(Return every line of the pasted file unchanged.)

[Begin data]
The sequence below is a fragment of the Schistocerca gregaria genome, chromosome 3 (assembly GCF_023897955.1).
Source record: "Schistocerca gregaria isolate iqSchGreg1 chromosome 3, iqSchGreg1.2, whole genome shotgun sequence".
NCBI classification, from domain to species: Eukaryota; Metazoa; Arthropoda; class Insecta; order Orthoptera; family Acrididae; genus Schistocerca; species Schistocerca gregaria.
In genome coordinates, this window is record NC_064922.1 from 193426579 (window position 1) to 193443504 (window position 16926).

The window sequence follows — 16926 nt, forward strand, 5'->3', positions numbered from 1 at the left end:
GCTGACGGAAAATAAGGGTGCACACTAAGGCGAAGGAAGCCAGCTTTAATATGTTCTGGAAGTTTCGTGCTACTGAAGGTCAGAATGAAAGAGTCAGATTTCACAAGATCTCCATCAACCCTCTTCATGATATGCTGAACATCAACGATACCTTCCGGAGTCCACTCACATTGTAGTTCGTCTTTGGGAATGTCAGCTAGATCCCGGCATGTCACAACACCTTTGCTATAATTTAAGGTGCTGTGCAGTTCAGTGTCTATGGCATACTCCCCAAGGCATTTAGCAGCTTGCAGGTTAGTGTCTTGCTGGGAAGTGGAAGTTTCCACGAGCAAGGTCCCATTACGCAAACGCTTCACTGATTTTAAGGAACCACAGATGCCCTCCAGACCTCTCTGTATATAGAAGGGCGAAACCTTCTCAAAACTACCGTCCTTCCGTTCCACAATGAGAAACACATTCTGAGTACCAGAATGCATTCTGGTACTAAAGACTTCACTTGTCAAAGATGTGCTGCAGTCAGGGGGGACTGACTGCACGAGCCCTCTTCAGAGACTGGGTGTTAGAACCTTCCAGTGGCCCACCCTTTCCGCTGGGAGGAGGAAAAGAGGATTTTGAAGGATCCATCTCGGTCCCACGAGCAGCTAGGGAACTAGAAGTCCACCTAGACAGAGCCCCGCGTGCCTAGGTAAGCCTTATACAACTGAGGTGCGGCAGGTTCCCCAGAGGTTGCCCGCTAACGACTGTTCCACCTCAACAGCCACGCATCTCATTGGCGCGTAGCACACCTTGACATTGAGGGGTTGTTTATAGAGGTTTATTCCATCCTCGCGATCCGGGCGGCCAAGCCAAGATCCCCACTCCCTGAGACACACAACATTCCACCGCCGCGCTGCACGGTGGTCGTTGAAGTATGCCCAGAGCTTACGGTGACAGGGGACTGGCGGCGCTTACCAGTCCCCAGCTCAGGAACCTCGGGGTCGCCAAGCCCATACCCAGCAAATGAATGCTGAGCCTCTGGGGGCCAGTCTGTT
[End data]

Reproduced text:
The sequence below is a fragment of the Schistocerca gregaria genome, chromosome 3 (assembly GCF_023897955.1).
Source record: "Schistocerca gregaria isolate iqSchGreg1 chromosome 3, iqSchGreg1.2, whole genome shotgun sequence".
NCBI classification, from domain to species: Eukaryota; Metazoa; Arthropoda; class Insecta; order Orthoptera; family Acrididae; genus Schistocerca; species Schistocerca gregaria.
In genome coordinates, this window is record NC_064922.1 from 193426579 (window position 1) to 193443504 (window position 16926).

The window sequence follows — 16926 nt, forward strand, 5'->3', positions numbered from 1 at the left end:
GCTGACGGAAAATAAGGGTGCACACTAAGGCGAAGGAAGCCAGCTTTAATATGTTCTGGAAGTTTCGTGCTACTGAAGGTCAGAATGAAAGAGTCAGATTTCACAAGATCTCCATCAACCCTCTTCATGATATGCTGAACATCAACGATACCTTCCGGAGTCCACTCACATTGTAGTTCGTCTTTGGGAATGTCAGCTAGATCCCGGCATGTCACAACACCTTTGCTATAATTTAAGGTGCTGTGCAGTTCAGTGTCTATGGCATACTCCCCAAGGCATTTAGCAGCTTGCAGGTTAGTGTCTTGCTGGGAAGTGGAAGTTTCCACGAGCAAGGTCCCATTACGCAAACGCTTCACTGATTTTAAGGAACCACAGATGCCCTCCAGACCTCTCTGTATATAGAAGGGCGAAACCTTCTCAAAACTACCGTCCTTCCGTTCCACAATGAGAAACACATTCTGAGTACCAGAATGCATTCTGGTACTAAAGACTTCACTTGTCAAAGATGTGCTGCAGTCAGGGGGGACTGACTGCACGAGCCCTCTTCAGAGACTGGGTGTTAGAACCTTCCAGTGGCCCACCCTTTCCGCTGGGAGGAGGAAAAGAGGATTTTGAAGGATCCATCTCGGTCCCACGAGCAGCTAGGGAACTAGAAGTCCACCTAGACAGAGCCCCGCGTGCCTAGGTAAGCCTTATACAACTGAGGTGCGGCAGGTTCCCCAGAGGTTGCCCGCTAACGACTGTTCCACCTCAACAGCCACGCATCTCATTGGCGCGTAGCACACCTTGACATTGAGGGGTTGTTTATAGAGGTTTATTCCATCCTCGCGATCCGGGCGGCCAAGCCAAGATCCCCACTCCCTGAGACACACAACATTCCACCGCCGCGCTGCACGGTGGTCGTTGAAGTATGCCCAGAGCTTACGGTGACAGGGGACTGGCGGCGCTTACCAGTCCCCAGCTCAGGAACCTCGGGGTCGCCAAGCCCATACCCAGCAAATGAATGCTGAGCCTCTGGGGGCCAGTCTGTT